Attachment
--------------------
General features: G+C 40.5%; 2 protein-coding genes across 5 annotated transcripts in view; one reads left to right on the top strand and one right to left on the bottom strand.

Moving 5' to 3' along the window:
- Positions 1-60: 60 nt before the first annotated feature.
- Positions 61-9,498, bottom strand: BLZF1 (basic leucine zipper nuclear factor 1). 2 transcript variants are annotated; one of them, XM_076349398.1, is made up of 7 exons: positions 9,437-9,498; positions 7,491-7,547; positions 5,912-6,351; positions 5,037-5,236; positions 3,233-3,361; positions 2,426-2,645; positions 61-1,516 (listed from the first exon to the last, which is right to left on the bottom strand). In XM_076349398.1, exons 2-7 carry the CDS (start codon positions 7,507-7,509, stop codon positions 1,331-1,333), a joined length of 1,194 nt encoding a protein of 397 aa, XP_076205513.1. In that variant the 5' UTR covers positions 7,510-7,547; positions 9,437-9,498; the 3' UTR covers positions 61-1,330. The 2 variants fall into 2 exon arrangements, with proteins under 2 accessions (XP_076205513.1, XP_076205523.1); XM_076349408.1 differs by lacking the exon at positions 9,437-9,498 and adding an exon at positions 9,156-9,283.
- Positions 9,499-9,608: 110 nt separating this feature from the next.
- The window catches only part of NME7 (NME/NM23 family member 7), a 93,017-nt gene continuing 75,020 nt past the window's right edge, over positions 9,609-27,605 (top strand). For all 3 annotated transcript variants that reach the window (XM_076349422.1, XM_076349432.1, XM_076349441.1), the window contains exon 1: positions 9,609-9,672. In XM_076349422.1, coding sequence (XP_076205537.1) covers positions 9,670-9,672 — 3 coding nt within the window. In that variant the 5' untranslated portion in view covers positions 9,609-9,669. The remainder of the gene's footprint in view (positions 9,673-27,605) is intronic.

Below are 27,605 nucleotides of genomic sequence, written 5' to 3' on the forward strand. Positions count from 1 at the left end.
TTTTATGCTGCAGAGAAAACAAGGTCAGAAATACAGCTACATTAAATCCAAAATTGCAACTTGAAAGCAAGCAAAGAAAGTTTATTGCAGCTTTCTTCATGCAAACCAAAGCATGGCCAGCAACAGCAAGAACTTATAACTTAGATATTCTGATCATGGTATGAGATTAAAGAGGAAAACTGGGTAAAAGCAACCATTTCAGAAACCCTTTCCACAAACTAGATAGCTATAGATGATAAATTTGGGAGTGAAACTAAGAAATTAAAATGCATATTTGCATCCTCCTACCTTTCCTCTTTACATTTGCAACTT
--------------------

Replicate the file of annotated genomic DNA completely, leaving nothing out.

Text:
General features: G+C 40.5%; 2 protein-coding genes across 5 annotated transcripts in view; one reads left to right on the top strand and one right to left on the bottom strand.

Moving 5' to 3' along the window:
- Positions 1-60: 60 nt before the first annotated feature.
- Positions 61-9,498, bottom strand: BLZF1 (basic leucine zipper nuclear factor 1). 2 transcript variants are annotated; one of them, XM_076349398.1, is made up of 7 exons: positions 9,437-9,498; positions 7,491-7,547; positions 5,912-6,351; positions 5,037-5,236; positions 3,233-3,361; positions 2,426-2,645; positions 61-1,516 (listed from the first exon to the last, which is right to left on the bottom strand). In XM_076349398.1, exons 2-7 carry the CDS (start codon positions 7,507-7,509, stop codon positions 1,331-1,333), a joined length of 1,194 nt encoding a protein of 397 aa, XP_076205513.1. In that variant the 5' UTR covers positions 7,510-7,547; positions 9,437-9,498; the 3' UTR covers positions 61-1,330. The 2 variants fall into 2 exon arrangements, with proteins under 2 accessions (XP_076205513.1, XP_076205523.1); XM_076349408.1 differs by lacking the exon at positions 9,437-9,498 and adding an exon at positions 9,156-9,283.
- Positions 9,499-9,608: 110 nt separating this feature from the next.
- The window catches only part of NME7 (NME/NM23 family member 7), a 93,017-nt gene continuing 75,020 nt past the window's right edge, over positions 9,609-27,605 (top strand). For all 3 annotated transcript variants that reach the window (XM_076349422.1, XM_076349432.1, XM_076349441.1), the window contains exon 1: positions 9,609-9,672. In XM_076349422.1, coding sequence (XP_076205537.1) covers positions 9,670-9,672 — 3 coding nt within the window. In that variant the 5' untranslated portion in view covers positions 9,609-9,669. The remainder of the gene's footprint in view (positions 9,673-27,605) is intronic.

Below are 27,605 nucleotides of genomic sequence, written 5' to 3' on the forward strand. Positions count from 1 at the left end.
TTTTATGCTGCAGAGAAAACAAGGTCAGAAATACAGCTACATTAAATCCAAAATTGCAACTTGAAAGCAAGCAAAGAAAGTTTATTGCAGCTTTCTTCATGCAAACCAAAGCATGGCCAGCAACAGCAAGAACTTATAACTTAGATATTCTGATCATGGTATGAGATTAAAGAGGAAAACTGGGTAAAAGCAACCATTTCAGAAACCCTTTCCACAAACTAGATAGCTATAGATGATAAATTTGGGAGTGAAACTAAGAAATTAAAATGCATATTTGCATCCTCCTACCTTTCCTCTTTACATTTGCAACTT